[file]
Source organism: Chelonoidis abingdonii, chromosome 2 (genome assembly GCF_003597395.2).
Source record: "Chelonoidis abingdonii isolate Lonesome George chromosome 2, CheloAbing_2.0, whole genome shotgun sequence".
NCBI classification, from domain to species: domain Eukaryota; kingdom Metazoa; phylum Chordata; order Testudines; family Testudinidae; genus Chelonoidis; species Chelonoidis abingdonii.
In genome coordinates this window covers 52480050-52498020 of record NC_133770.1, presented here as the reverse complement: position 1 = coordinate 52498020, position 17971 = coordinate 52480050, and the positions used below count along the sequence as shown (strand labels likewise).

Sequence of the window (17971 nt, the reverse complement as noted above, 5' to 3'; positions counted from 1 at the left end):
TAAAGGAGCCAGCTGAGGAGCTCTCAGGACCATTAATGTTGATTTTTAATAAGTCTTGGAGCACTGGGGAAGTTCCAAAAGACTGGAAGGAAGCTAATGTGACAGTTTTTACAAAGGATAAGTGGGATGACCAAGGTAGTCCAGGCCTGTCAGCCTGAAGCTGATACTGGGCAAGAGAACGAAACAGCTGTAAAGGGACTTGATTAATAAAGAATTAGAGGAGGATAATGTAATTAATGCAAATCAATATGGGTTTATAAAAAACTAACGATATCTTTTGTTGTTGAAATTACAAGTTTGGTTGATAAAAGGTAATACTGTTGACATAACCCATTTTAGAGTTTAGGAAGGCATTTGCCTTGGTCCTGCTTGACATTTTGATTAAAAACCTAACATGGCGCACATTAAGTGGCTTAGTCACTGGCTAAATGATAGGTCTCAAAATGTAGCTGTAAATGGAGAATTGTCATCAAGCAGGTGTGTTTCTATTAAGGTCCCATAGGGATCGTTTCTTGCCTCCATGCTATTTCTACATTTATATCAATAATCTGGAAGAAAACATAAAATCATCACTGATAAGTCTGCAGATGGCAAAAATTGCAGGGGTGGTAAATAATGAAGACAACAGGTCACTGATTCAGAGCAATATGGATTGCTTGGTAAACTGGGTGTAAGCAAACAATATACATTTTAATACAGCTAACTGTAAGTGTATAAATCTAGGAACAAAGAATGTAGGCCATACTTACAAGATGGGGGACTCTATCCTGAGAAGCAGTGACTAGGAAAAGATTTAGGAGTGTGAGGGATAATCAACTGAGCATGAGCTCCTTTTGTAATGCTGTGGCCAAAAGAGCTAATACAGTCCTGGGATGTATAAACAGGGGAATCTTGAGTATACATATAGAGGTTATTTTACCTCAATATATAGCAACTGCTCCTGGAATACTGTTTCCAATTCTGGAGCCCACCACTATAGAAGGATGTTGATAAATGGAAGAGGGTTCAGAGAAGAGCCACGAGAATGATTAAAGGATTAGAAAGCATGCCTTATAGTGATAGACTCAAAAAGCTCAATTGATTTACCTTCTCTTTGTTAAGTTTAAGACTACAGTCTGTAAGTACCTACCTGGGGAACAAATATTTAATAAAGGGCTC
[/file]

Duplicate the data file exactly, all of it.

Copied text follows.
Source organism: Chelonoidis abingdonii, chromosome 2 (genome assembly GCF_003597395.2).
Source record: "Chelonoidis abingdonii isolate Lonesome George chromosome 2, CheloAbing_2.0, whole genome shotgun sequence".
NCBI classification, from domain to species: domain Eukaryota; kingdom Metazoa; phylum Chordata; order Testudines; family Testudinidae; genus Chelonoidis; species Chelonoidis abingdonii.
In genome coordinates this window covers 52480050-52498020 of record NC_133770.1, presented here as the reverse complement: position 1 = coordinate 52498020, position 17971 = coordinate 52480050, and the positions used below count along the sequence as shown (strand labels likewise).

Sequence of the window (17971 nt, the reverse complement as noted above, 5' to 3'; positions counted from 1 at the left end):
TAAAGGAGCCAGCTGAGGAGCTCTCAGGACCATTAATGTTGATTTTTAATAAGTCTTGGAGCACTGGGGAAGTTCCAAAAGACTGGAAGGAAGCTAATGTGACAGTTTTTACAAAGGATAAGTGGGATGACCAAGGTAGTCCAGGCCTGTCAGCCTGAAGCTGATACTGGGCAAGAGAACGAAACAGCTGTAAAGGGACTTGATTAATAAAGAATTAGAGGAGGATAATGTAATTAATGCAAATCAATATGGGTTTATAAAAAACTAACGATATCTTTTGTTGTTGAAATTACAAGTTTGGTTGATAAAAGGTAATACTGTTGACATAACCCATTTTAGAGTTTAGGAAGGCATTTGCCTTGGTCCTGCTTGACATTTTGATTAAAAACCTAACATGGCGCACATTAAGTGGCTTAGTCACTGGCTAAATGATAGGTCTCAAAATGTAGCTGTAAATGGAGAATTGTCATCAAGCAGGTGTGTTTCTATTAAGGTCCCATAGGGATCGTTTCTTGCCTCCATGCTATTTCTACATTTATATCAATAATCTGGAAGAAAACATAAAATCATCACTGATAAGTCTGCAGATGGCAAAAATTGCAGGGGTGGTAAATAATGAAGACAACAGGTCACTGATTCAGAGCAATATGGATTGCTTGGTAAACTGGGTGTAAGCAAACAATATACATTTTAATACAGCTAACTGTAAGTGTATAAATCTAGGAACAAAGAATGTAGGCCATACTTACAAGATGGGGGACTCTATCCTGAGAAGCAGTGACTAGGAAAAGATTTAGGAGTGTGAGGGATAATCAACTGAGCATGAGCTCCTTTTGTAATGCTGTGGCCAAAAGAGCTAATACAGTCCTGGGATGTATAAACAGGGGAATCTTGAGTATACATATAGAGGTTATTTTACCTCAATATATAGCAACTGCTCCTGGAATACTGTTTCCAATTCTGGAGCCCACCACTATAGAAGGATGTTGATAAATGGAAGAGGGTTCAGAGAAGAGCCACGAGAATGATTAAAGGATTAGAAAGCATGCCTTATAGTGATAGACTCAAAAAGCTCAATTGATTTACCTTCTCTTTGTTAAGTTTAAGACTACAGTCTGTAAGTACCTACCTGGGGAACAAATATTTAATAAAGGGCTC